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Headshot of Don Crocker, CDO of Smalls Sliders Photo courtesy of Smalls Sliders
Don Crocker has been named chief development officer of Smalls Sliders.

Inspire Brands’ Don Crocker joins Smalls Sliders to lead development

Crocker, whose resume includes Inspire Brands and Chick-fil-A, joins Smalls Sliders as the restaurant company ramps up its growth.

Smalls Sliders’ growth ambitions have caught plenty of attention and now the company is taking a major step toward bringing those goals to fruition. The company announced today the appointment of Don Crocker as its new chief development officer, responsible for its development strategy, including identifying opportunities for expansion, partnership and enhanced market penetration.

Crocker’s industry pedigree is impressive, with 30 years of development experience at brands that may sound familiar. He most recently served in the same role at Inspire Brands, parent company of Arby’s, Dunkin’, Buffalo Wild Wings, Jimmy John’s, Sonic, and Baskin-Robbins. While there, he led new company and franchise openings, capital reinvestment and property assets for the company, which has more than 32,000 locations worldwide.

Prior, he spent 20 years at Chick-fil-A, helping the company grow from a regional player to a national concept while adding more than 65 new designated marketing areas (DMAs).

With both experiences, he felt it was “not mission complete, but mission accomplished” and he was drawn to Smalls Sliders because it presented an opportunity to embark upon a new mission.

“Inspire when I joined in 2018 was like a startup. It was large, but its multi-brand scenario was new, and it acted like a startup. When I was with Chick-fil-A, it was under the radar in terms of doing our thing and growing. That is now how I feel about Smalls,” Crocker said during a recent interview. “There are always a lot of new, hot brands, but something about Smalls just resonated with me. I was intrigued.”

What exactly intrigued him was the ownership – 10 Point Capital, which also holds investments in Walk-On’s Sports Bistreaux and Slim Chickens. CEO Maria Rivera also stood out to him, as he “took notice of her work” when she was president of Krispy Kreme. He liked some of the decisions being made about how the brand was being set up for growth, such as relocating its headquarters from Baton Rouge to Atlanta to be in closer proximity to talent and resources.

And, he liked its differentiation, how the company is growing through a modular format where “cans” are manufactured off-site, then transported and dropped on site, truncating the time it takes to get a location open, creating a tighter labor line and generating lower startup costs overall.

“It’s a crowded landscape in our industry. Some are growing, some are shrinking,” Crocker said. “In Smalls, I see something distinctive and disruptive – a brand that resonates but also has a strong operating model with a limited menu, streamlined guest experience, smaller footprint, smaller site.”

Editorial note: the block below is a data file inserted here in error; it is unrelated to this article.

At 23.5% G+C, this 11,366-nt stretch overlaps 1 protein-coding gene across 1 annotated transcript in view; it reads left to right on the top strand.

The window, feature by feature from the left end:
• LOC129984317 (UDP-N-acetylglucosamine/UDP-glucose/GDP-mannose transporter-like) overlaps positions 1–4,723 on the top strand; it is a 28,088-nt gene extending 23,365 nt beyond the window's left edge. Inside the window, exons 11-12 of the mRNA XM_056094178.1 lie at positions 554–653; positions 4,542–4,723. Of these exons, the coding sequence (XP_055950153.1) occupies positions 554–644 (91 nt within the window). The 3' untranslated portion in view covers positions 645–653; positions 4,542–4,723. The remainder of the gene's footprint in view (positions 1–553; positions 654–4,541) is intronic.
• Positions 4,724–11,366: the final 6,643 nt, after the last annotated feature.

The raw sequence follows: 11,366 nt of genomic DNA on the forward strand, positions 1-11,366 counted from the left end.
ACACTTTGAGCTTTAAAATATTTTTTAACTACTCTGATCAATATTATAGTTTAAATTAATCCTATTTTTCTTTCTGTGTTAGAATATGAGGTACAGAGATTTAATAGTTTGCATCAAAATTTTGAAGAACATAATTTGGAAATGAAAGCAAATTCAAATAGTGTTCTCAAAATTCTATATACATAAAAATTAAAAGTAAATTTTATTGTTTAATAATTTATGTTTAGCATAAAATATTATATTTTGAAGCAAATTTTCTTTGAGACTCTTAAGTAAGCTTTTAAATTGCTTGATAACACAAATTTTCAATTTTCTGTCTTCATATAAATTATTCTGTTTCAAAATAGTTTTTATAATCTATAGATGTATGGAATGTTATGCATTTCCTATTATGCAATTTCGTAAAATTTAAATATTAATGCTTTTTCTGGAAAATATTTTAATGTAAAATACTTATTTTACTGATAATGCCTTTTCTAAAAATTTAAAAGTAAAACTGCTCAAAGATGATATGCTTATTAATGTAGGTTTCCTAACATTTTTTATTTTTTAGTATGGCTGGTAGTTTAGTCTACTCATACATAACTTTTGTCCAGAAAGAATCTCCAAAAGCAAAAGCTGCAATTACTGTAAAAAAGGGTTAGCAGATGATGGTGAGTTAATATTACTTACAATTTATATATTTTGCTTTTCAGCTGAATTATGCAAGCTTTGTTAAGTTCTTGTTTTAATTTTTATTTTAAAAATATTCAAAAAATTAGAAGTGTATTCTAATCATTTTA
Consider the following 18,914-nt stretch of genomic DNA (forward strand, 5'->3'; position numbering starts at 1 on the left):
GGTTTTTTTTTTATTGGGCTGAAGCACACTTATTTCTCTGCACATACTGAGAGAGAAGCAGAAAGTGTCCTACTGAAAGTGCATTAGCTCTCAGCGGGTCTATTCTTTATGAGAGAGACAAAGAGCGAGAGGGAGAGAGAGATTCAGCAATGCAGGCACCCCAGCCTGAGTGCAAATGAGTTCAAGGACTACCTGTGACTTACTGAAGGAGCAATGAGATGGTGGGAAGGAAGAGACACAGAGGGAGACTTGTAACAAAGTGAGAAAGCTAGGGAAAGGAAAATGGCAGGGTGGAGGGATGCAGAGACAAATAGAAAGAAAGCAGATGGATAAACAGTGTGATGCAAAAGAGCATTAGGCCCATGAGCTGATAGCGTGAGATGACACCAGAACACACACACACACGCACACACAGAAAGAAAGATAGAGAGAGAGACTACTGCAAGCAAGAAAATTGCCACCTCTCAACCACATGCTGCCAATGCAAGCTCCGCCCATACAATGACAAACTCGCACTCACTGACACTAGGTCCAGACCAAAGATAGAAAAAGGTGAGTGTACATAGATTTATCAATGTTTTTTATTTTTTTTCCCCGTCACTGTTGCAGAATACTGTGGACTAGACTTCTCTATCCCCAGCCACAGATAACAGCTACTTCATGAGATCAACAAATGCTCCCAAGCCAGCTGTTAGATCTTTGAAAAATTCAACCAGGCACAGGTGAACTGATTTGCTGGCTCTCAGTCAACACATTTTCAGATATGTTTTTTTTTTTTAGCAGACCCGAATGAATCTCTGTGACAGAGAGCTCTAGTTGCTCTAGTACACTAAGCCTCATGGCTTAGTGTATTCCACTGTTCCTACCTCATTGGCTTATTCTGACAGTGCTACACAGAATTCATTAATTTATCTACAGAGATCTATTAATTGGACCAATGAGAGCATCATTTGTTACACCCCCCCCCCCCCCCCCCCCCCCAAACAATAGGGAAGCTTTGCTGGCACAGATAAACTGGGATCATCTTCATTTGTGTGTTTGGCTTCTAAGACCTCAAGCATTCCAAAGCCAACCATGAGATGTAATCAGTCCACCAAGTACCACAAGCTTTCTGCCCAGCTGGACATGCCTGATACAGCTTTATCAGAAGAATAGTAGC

He also likes the unit economics, with average unit volumes over $2 million and lower operating costs from the smaller, about 800-square-foot prototype. Further, Crocker believes Smalls’ drive-thru/walk-up model is a competitive advantage.

“Most QSRs have drive-thrus, but not all of them emphasize the drive-thru or are accelerating it and that seems to be where we’re headed,” Crocker said. “It’s a different game post-pandemic – operationally there are more difficulties, development is more complex. If you can start with the idea of a smaller footprint and then a smaller site, you’re going to see a lot of landlords, brokers, and franchisees very interested.”

Crocker’s strategy is to share these points of interest with others while also taking learnings from his heavyweight experience, which includes modular development, and applying it to Smalls.

“Modular is still evolving and there’s various degrees of success and pros and cons. But what I love about Smalls is how they’re working with franchisees, saying ‘here’s the footprint, here’s the game plan, go execute it.’ It’s not this limitless menu of different designs and buildings and I think it’s brilliant to keep things simple, so franchisees know exactly what they need to do,” Crocker said. “At the end of the day, the lifeblood of our industry and success is understanding and being connected with franchisees, knowing what obstacles are in front of them and what their needs are.”

The company now has 200 units open or under development just 10 months after expanding into franchising. It is currently focused on 16 states and, by next year, will add more while continuing to expand in “an organized way,” according to Rivera.

“We wouldn’t be bringing Don on if we didn’t have big aspirations for Smalls. We want to build this together and take Smalls to its rightful place. This is a pivotal moment,” she said.

Indeed, Crocker is part of the company’s executive hiring news – which also includes the recent onboarding of Julie Hauser-Blanner as its chief operating officer – to execute its plans.

“As we go from taking the brand to full implementation at the regional level and then scale to a national level, which is difficult, it is incredibly important to bring the right partners to the table,” Rivera said. “Those who aren’t just going to just help drive the right decisions, but also lead the teams to this incredible aspiration.”

Contact Alicia Kelso at [email protected]

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